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A few weeks ago, John Kasich did something rather ingenious. The staunchly pro-life Ohio governor vetoed a bill that would have barred abortions as early as six weeks into pregnancy, or once a heartbeat can be detected.

Kasich vetoed the “heartbeat” bill not because he doesn’t support protecting human life at that early stage. Rather, it was because he was worried the bill would be found unconstitutional. Similar measures have been struck down in other states, and the U.S. Supreme Court has rejected efforts to appeal those decisions.

Kasich knew that enacting the law would invite legal challenges to that and other abortion restrictions on the books in Ohio and would mean costly litigation. “The State of Ohio will be the losing party in that lawsuit and, as the losing party, the State of Ohio will be forced to pay hundreds of thousands of taxpayer dollars to cover the legal fees for the pro-choice activists’ lawyers,” Kasich said. “Therefore, this veto is in the public interest,” he said.

Kasich’s veto is also in the pro-life interest as it takes away the vehicle abortion advocates have used to enact much of their agenda: the courts. Since 1973, when seven male justices on the Supreme Court discovered a right to privacy somewhere in the Constitution, liberals have relied on the courts to strike down pro-life laws.

But Kasich’s veto shows that pro-life lawmakers can be honest with themselves about what they can achieve and savvy in their approach to achieving it. While vetoing the “heartbeat” law, Kasich signed a bill outlawing most abortions after 20 weeks, when some fetuses can begin to survive outside the womb.

Given this new approach and the fact that President-elect Trump will have the chance, and has signaled the willingness, to appoint hundreds of pro-life judges to the federal bench, abortion advocates should reconsider their reliance on the courts. In its place, they might want to learn the art of persuasion.

That’s an art the pro-choice set hasn’t been interested in practicing in recent years. Over the last decade, they have become much more strident in their abortion advocacy.

Rarely do you hear a pro-choice politician acknowledge that abortion “represents a sad, tragic choice,” as Hillary Clinton once did. Now you’re much more likely to hear abortion advocates say abortion was the best thing that could happen to them. At the Democratic National Convention last summer, NARAL Pro-Choice America President Ilyse Hogue said that her decision to have an abortion “was best for me,” a statement that elicited applause from the assembled delegates.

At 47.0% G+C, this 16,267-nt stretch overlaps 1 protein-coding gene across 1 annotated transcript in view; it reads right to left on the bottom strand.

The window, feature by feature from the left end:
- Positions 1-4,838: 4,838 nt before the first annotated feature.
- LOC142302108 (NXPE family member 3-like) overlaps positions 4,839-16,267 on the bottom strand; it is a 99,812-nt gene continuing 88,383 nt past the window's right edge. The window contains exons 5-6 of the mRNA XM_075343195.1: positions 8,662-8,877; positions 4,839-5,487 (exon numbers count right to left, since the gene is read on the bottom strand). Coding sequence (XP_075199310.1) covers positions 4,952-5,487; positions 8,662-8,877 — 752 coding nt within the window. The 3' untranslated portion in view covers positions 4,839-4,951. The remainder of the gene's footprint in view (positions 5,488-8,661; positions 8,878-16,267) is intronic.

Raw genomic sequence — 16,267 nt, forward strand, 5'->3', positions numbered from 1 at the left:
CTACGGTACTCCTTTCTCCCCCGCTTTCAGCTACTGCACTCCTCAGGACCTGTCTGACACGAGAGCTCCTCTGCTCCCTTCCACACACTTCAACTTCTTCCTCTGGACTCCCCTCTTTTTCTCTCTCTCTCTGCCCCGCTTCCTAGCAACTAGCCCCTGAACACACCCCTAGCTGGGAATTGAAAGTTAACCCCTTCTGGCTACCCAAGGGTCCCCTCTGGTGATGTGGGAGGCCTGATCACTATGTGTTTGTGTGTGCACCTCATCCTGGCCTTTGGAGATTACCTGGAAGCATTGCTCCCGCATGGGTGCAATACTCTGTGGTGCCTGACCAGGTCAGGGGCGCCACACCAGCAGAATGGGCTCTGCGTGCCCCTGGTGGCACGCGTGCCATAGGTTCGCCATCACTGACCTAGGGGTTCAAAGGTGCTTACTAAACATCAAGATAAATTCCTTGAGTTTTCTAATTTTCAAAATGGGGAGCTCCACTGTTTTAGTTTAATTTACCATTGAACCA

During a recent podcast, actress Lena Dunham lamented that she hadn’t had an abortion, “but I wish I had.” On Twitter, #shoutyourabortion trended for a while as abortion groups promoted the idea that abortion is something women shouldn’t be ashamed of or even ambivalent about.

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It’s been over a decade since Democrats dropped “rare” from “safe, legal and rare” in their platform language on abortion, suggesting that fewer abortions aren’t necessarily a part of their goal. Now their platform states that the widespread availability of abortion is a matter of “justice.”

The Democratic Party also now officially calls for repeal of the Hyde Amendment, a legislative provision barring the use of certain federal funds to pay for abortion under most circumstances. The amendment enjoyed bipartisan support for decades and two-thirds majority support in the public. Today’s abortion rights advocates want abortion to be safe, legal and paid for by the taxpayers. To them, abortion is not a necessary evil, but a matter or reproductive justice.

But these views clash with the public opinion. According to the most recent Gallup poll, just 43 percent of the public think abortion is morally acceptable, and most people do not support it after the first trimester except in rare cases.

Instead of shouting their abortions, pro-choicers need to learn the art of persuasion. Of course, in order to persuade the public, they must first convince them that they’re acting in good faith. That’ll mean no longer denying the science behind fetal development showing that an abortion kills a living, feeling human being. It’ll mean acknowledging that abortion involves a conflict of values, rights and responsibilities. It’ll mean recognizing that many women (and men) suffer psychologically after abortion.

In other words, it’ll mean revisiting the premise at the heart of the abortion movement: that the killing of one’s child is something the state must sanction and even celebrate.

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Daniel Allott is deputy commentary editor for the Washington Examiner

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